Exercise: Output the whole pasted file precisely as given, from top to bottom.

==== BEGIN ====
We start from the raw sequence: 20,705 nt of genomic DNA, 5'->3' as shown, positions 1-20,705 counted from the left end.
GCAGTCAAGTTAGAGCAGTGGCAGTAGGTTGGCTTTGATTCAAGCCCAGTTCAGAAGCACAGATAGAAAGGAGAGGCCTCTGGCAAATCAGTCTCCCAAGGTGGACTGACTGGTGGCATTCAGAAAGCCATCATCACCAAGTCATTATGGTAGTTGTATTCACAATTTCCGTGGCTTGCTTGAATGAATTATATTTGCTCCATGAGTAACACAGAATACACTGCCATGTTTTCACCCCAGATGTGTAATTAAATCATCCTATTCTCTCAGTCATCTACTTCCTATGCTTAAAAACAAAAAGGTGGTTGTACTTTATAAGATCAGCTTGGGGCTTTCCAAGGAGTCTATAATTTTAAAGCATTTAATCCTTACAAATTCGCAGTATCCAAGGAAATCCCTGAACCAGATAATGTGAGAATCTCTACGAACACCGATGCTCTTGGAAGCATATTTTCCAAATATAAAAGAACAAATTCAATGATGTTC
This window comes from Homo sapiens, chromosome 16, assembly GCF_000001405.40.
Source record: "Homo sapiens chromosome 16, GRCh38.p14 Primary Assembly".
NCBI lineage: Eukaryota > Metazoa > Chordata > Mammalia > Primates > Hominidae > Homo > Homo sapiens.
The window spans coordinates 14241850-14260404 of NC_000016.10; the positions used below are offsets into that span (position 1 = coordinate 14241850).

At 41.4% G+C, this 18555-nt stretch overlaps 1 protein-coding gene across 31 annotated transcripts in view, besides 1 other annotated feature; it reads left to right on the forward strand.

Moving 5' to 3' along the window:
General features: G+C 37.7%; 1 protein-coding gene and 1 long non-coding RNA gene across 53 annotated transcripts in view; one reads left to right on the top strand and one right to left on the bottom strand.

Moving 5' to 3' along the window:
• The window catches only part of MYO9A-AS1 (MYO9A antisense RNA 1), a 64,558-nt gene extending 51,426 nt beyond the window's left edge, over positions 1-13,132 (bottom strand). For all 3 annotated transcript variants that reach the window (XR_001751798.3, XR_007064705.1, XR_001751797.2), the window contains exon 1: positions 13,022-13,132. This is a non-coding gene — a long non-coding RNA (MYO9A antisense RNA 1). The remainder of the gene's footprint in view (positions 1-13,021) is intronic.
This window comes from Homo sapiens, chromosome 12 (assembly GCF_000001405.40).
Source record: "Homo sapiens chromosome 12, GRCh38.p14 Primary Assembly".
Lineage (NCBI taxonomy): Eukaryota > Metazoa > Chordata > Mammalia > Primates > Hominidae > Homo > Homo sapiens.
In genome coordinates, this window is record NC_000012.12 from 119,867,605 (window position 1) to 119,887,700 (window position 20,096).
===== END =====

We start from the raw sequence: 20,705 nt of genomic DNA, 5'->3' as shown, positions 1-20,705 counted from the left end.
GCAGTCAAGTTAGAGCAGTGGCAGTAGGTTGGCTTTGATTCAAGCCCAGTTCAGAAGCACAGATAGAAAGGAGAGGCCTCTGGCAAATCAGTCTCCCAAGGTGGACTGACTGGTGGCATTCAGAAAGCCATCATCACCAAGTCATTATGGTAGTTGTATTCACAATTTCCGTGGCTTGCTTGAATGAATTATATTTGCTCCATGAGTAACACAGAATACACTGCCATGTTTTCACCCCAGATGTGTAATTAAATCATCCTATTCTCTCAGTCATCTACTTCCTATGCTTAAAAACAAAAAGGTGGTTGTACTTTATAAGATCAGCTTGGGGCTTTCCAAGGAGTCTATAATTTTAAAGCATTTAATCCTTACAAATTCGCAGTATCCAAGGAAATCCCTGAACCAGATAATGTGAGAATCTCTACGAACACCGATGCTCTTGGAAGCATATTTTCCAAATATAAAAGAACAAATTCAATGATGTTC
This window comes from Homo sapiens, chromosome 16, assembly GCF_000001405.40.
Source record: "Homo sapiens chromosome 16, GRCh38.p14 Primary Assembly".
NCBI lineage: Eukaryota > Metazoa > Chordata > Mammalia > Primates > Hominidae > Homo > Homo sapiens.
The window spans coordinates 14241850-14260404 of NC_000016.10; the positions used below are offsets into that span (position 1 = coordinate 14241850).

At 41.4% G+C, this 18555-nt stretch overlaps 1 protein-coding gene across 31 annotated transcripts in view, besides 1 other annotated feature; it reads left to right on the forward strand.

Moving 5' to 3' along the window:
General features: G+C 37.7%; 1 protein-coding gene and 1 long non-coding RNA gene across 53 annotated transcripts in view; one reads left to right on the top strand and one right to left on the bottom strand.

Moving 5' to 3' along the window:
• The window catches only part of MYO9A-AS1 (MYO9A antisense RNA 1), a 64,558-nt gene extending 51,426 nt beyond the window's left edge, over positions 1-13,132 (bottom strand). For all 3 annotated transcript variants that reach the window (XR_001751798.3, XR_007064705.1, XR_001751797.2), the window contains exon 1: positions 13,022-13,132. This is a non-coding gene — a long non-coding RNA (MYO9A antisense RNA 1). The remainder of the gene's footprint in view (positions 1-13,021) is intronic.
This window comes from Homo sapiens, chromosome 12 (assembly GCF_000001405.40).
Source record: "Homo sapiens chromosome 12, GRCh38.p14 Primary Assembly".
Lineage (NCBI taxonomy): Eukaryota > Metazoa > Chordata > Mammalia > Primates > Hominidae > Homo > Homo sapiens.
In genome coordinates, this window is record NC_000012.12 from 119,867,605 (window position 1) to 119,887,700 (window position 20,096).